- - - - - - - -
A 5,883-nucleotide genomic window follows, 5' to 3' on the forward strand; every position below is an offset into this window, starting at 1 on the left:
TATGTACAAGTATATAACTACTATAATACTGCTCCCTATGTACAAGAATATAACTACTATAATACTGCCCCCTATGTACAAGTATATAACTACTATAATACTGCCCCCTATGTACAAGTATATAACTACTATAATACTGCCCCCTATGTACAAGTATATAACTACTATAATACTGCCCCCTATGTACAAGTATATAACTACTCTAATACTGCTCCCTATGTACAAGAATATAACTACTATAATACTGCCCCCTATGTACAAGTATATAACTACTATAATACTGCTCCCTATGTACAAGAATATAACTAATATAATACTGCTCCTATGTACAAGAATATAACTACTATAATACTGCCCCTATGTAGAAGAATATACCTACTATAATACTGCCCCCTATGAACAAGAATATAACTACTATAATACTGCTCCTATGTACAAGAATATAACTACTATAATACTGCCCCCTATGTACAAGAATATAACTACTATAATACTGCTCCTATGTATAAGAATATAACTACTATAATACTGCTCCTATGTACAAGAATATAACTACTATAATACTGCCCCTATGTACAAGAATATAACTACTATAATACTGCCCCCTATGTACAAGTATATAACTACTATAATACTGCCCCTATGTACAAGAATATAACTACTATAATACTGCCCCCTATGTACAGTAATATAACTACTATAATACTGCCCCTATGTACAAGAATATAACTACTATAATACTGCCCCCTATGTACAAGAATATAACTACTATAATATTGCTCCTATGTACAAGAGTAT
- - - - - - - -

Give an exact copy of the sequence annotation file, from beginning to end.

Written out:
A 5,883-nucleotide genomic window follows, 5' to 3' on the forward strand; every position below is an offset into this window, starting at 1 on the left:
TATGTACAAGTATATAACTACTATAATACTGCTCCCTATGTACAAGAATATAACTACTATAATACTGCCCCCTATGTACAAGTATATAACTACTATAATACTGCCCCCTATGTACAAGTATATAACTACTATAATACTGCCCCCTATGTACAAGTATATAACTACTATAATACTGCCCCCTATGTACAAGTATATAACTACTCTAATACTGCTCCCTATGTACAAGAATATAACTACTATAATACTGCCCCCTATGTACAAGTATATAACTACTATAATACTGCTCCCTATGTACAAGAATATAACTAATATAATACTGCTCCTATGTACAAGAATATAACTACTATAATACTGCCCCTATGTAGAAGAATATACCTACTATAATACTGCCCCCTATGAACAAGAATATAACTACTATAATACTGCTCCTATGTACAAGAATATAACTACTATAATACTGCCCCCTATGTACAAGAATATAACTACTATAATACTGCTCCTATGTATAAGAATATAACTACTATAATACTGCTCCTATGTACAAGAATATAACTACTATAATACTGCCCCTATGTACAAGAATATAACTACTATAATACTGCCCCCTATGTACAAGTATATAACTACTATAATACTGCCCCTATGTACAAGAATATAACTACTATAATACTGCCCCCTATGTACAGTAATATAACTACTATAATACTGCCCCTATGTACAAGAATATAACTACTATAATACTGCCCCCTATGTACAAGAATATAACTACTATAATATTGCTCCTATGTACAAGAGTAT